14. 14. Types of brainstorming (2/2) "Individual brainstorming" is the use of brainstorming in solitary. It typically includes such techniques as free writing, free speaking, word association, and drawing a mindIndividual map, which is a visual note taking technique in which people diagram their thoughts. Individual brainstorming is a useful method in creative writing and has been shown to be superior to traditional group brainstorming. Research has shown individual brainstorming to be more effective in idea-generation than group brainstorming. This process involves brainstorming the questions, rather than trying to come up with immediate answers and short term solutions. Theoretically, this technique should not Question inhibit participation as there is no need to provide solutions. The answers to the questions form the framework for constructing future action plans. Once the list of questions is set, it may be necessary to prioritize them to reach to the best solution in an orderly way. "Questorming" is another phrase for this mode of inquiry Copyright © 2008 - 2012 managementstudyguide.com. All rights reserved. 14
16. 16. Process involved in SWOT analysis Vision Mission SWOT analysis Internal analysis External analysis Strengths Opportunities Weaknesses Threats Strategies and Copyright © 2008 - 2012 tactics managementstudyguide.com. All rights reserved. 16
18. 18. Evaluating the company’s weaknesses The company’s weaknesses also plays a crucial role in the ability to achieve its long term goals, objectives etc. CEOs often can more easily describe their business strength and EVALUATION weaknesses, generally because they don’t like to admit 10% that they have any weaknesses. Weaknesses are those 9% skills, capabilities that your company lacks and that 8% prevent the company from achieving its goals and objectives. If the organization does not have a critical skill 7% or capability to achieve a goal, there are 3 options 6% 5% 1 Modify the goal to something achievable with the skill set the company has 4% 3% 2 Raise the capital needed to acquire the skill or capability you needed 2% 1% 3 Find another company that has the core competency it needs and outsource that need or collaborate through a strategic partnership Copyright © 2008 - 2012 managementstudyguide.com. All rights reserved. 18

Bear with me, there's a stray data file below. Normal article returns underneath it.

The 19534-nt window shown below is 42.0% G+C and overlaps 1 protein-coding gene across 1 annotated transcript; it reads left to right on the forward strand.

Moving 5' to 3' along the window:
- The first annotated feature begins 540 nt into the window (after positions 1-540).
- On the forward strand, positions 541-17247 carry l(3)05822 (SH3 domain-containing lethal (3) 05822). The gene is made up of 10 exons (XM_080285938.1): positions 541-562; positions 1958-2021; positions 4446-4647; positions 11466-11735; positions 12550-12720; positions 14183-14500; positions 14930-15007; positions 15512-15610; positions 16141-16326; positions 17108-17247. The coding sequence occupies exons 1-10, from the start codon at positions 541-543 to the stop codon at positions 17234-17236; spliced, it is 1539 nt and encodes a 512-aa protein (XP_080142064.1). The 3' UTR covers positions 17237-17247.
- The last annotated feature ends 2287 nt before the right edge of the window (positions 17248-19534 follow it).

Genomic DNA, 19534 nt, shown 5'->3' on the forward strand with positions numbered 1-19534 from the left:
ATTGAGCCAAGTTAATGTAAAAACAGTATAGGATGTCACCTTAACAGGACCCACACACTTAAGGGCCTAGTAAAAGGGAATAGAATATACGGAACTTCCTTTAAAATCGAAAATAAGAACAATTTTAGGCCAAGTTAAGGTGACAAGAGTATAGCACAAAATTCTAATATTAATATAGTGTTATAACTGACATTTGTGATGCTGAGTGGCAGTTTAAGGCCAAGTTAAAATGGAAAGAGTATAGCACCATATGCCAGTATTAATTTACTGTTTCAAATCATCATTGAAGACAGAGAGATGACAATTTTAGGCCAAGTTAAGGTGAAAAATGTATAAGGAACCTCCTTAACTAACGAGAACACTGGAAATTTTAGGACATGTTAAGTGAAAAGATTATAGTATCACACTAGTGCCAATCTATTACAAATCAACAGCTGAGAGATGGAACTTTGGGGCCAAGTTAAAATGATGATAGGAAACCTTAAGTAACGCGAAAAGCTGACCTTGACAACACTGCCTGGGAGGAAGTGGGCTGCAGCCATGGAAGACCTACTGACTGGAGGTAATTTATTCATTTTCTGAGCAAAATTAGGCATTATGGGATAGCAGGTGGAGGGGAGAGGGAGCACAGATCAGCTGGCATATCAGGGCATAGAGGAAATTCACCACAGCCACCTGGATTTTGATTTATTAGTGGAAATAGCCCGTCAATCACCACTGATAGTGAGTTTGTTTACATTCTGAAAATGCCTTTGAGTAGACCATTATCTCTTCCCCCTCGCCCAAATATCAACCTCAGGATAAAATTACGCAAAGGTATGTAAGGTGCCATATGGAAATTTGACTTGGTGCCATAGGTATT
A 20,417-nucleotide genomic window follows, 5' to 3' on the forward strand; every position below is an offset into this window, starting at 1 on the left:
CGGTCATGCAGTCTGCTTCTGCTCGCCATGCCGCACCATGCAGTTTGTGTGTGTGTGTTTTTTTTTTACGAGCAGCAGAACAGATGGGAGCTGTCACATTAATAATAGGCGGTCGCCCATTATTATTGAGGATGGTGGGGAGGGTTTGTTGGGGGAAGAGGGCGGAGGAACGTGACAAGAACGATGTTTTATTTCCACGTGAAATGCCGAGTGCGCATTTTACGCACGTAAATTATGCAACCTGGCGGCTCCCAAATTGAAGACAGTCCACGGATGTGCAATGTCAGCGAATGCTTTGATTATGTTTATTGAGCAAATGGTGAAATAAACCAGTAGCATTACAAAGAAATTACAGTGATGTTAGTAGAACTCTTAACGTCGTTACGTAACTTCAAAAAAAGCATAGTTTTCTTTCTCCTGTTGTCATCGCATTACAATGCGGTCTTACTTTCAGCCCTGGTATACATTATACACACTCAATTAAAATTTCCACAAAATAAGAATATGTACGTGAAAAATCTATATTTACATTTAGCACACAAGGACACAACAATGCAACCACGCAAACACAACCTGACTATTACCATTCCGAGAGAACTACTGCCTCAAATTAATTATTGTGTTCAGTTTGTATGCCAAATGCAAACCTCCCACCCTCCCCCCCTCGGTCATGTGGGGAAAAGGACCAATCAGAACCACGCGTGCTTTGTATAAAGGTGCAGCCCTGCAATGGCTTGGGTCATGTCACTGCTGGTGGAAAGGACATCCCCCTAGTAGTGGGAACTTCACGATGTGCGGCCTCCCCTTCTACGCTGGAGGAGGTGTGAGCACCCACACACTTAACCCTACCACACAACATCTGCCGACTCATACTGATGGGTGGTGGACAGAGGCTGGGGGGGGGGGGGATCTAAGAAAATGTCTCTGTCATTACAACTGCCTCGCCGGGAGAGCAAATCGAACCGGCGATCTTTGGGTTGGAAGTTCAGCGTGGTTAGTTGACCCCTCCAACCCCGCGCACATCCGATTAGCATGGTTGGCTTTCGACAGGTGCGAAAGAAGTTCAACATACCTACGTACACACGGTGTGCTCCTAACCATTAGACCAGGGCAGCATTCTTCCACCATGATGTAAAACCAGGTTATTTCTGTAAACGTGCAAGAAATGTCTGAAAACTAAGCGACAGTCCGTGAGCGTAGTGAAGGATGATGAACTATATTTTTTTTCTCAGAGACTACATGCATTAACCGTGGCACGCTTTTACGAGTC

19. 19. Recognizing the company’sopportunities and threats Opport- Opportunities are those things that help the company and its business unity grow to new levels. Whenever we see a threat or barrier, it means that there is an opportunity to move forward in the market. Various opportunities are available like market developments, competitor’s weaknesses, global influences , major contracts or tenders, seasonal weather or fashion influences etc. Threats Threats are barriers to the growth. These threats or barriers may be in the form of – Threat of new entrants, threat from substitute products, threat from buyer’s bargaining power, threat from suppliers bargaining power, threat from rivalry among existing industry firms Copyright © 2008 - 2012 managementstudyguide.com. All rights reserved. 19
20. 20. Pareto analysis – An introduction Pareto analysis was coined after Vilferdo Pareto, an economist who postulated this theory. It uses statistical methods and techniques to solve various problems and find the optimum solution. Pareto analysis commonly called as 80:20 rule, suggests that 80% of the problems arise because of 20% of the causes. According to this rule, if we address 20% of the issues, it can lead to 80% advantage in overall performance. The underlying idea is that by doing 20% of the work we can generate 80% of the advantage of doing the entire job. How to use it List the causes for problems you face, or the options you have available. Group options where they are facets of the same larger problem. Go through the list and apply an appropriate score to each group. Work on the group with the highest score, or the group whose score adds up to 80%. Copyright © 2008 - 2012 managementstudyguide.com. All rights reserved. 20
21. 21. Pareto analysis – Guidelines andchallengesGuidelines and instructions Challenges• Form a table listing the causes and their frequency as a percentage. • Misrepresentation of the data.• Arrange the rows in the decreasing order of importance of the causes, i.e. the most important • Inappropriate measurements depicted. cause first.• Add a cumulative percentage column to the table. • Lack of understanding of how it should be• Plot with causes on x-axis and cumulative percentage on y-axis. applied to particular problems.• Join the above points to form a curve.• Plot (on the same graph) a bar graph with causes • Knowing when and how to use Pareto Analysis. on x-axis and percent frequency on y-axis.• Draw a line at 80% on y-axis parallel to x-axis. • Inaccurate plotting of cumulative percent data. Then drop the line at the point of intersection with the curve on x-axis. This point on the x-axis separates the important causes on the left and less important causes on the right. Copyright © 2008 - 2012 managementstudyguide.com. All rights reserved. 21